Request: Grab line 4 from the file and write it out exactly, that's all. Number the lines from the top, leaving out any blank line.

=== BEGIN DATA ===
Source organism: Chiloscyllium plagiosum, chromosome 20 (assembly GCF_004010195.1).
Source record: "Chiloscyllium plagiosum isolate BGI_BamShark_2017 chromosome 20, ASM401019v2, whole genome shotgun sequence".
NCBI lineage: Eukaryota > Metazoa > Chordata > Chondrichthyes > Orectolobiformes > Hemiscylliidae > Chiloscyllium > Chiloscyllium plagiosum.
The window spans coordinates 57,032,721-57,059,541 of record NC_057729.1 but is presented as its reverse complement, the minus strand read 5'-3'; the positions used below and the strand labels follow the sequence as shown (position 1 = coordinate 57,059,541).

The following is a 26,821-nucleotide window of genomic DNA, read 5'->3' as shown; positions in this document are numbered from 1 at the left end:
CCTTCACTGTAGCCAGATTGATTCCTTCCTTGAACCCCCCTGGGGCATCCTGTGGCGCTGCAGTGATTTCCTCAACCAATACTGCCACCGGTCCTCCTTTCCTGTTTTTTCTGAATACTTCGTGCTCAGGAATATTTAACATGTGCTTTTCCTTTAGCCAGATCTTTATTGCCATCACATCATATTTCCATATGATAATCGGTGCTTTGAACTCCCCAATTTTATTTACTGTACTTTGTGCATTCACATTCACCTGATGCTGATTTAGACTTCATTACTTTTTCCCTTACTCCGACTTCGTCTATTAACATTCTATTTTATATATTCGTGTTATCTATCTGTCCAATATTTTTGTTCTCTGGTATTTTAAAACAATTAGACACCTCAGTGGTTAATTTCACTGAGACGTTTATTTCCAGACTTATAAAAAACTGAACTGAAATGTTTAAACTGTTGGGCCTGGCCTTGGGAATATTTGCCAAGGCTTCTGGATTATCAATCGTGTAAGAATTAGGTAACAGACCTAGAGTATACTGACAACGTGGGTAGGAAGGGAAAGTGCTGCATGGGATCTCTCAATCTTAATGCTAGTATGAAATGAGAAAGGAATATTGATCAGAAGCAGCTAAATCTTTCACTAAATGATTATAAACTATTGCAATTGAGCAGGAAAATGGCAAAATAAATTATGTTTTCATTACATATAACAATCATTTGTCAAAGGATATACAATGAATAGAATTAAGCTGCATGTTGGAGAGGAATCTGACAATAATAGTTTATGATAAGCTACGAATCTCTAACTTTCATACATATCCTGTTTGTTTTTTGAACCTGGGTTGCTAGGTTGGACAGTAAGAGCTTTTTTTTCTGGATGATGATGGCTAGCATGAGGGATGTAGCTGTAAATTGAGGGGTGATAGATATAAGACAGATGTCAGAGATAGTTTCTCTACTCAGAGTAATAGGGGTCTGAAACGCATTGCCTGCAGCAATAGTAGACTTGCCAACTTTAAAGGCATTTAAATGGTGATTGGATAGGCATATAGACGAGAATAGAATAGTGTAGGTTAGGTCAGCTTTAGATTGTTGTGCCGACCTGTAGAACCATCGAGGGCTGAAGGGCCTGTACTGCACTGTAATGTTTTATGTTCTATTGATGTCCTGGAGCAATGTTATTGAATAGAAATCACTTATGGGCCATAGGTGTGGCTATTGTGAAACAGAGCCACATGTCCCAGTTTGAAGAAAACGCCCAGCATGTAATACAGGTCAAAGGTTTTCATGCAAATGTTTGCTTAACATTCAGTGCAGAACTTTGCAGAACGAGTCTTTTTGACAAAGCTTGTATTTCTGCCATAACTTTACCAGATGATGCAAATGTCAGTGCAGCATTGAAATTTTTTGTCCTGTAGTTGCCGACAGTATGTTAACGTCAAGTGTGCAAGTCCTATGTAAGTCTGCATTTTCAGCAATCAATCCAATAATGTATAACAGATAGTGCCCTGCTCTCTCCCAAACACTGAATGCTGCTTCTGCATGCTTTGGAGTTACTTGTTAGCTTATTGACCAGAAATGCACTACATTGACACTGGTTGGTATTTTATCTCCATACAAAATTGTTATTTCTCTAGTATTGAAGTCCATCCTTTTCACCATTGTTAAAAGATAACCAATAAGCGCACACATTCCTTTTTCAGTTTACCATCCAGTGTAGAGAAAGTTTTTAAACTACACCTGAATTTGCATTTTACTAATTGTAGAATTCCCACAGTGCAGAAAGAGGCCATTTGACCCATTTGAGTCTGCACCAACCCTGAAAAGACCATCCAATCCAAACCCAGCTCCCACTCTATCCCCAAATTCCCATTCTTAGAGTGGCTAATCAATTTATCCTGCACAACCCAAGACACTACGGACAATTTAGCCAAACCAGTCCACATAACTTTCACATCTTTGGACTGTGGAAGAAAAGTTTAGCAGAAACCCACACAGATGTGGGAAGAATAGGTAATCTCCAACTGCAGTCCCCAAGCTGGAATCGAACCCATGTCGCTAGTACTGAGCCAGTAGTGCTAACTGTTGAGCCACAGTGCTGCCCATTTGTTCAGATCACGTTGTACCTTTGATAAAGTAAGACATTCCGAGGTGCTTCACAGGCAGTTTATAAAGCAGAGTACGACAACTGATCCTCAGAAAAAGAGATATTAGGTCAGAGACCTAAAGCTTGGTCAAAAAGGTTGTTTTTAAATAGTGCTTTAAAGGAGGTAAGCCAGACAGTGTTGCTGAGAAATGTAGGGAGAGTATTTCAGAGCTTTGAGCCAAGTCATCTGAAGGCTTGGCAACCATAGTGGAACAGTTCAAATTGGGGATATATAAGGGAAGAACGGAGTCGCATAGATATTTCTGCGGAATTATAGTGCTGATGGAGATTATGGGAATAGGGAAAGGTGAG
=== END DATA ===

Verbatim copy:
The window spans coordinates 57,032,721-57,059,541 of record NC_057729.1 but is presented as its reverse complement, the minus strand read 5'-3'; the positions used below and the strand labels follow the sequence as shown (position 1 = coordinate 57,059,541).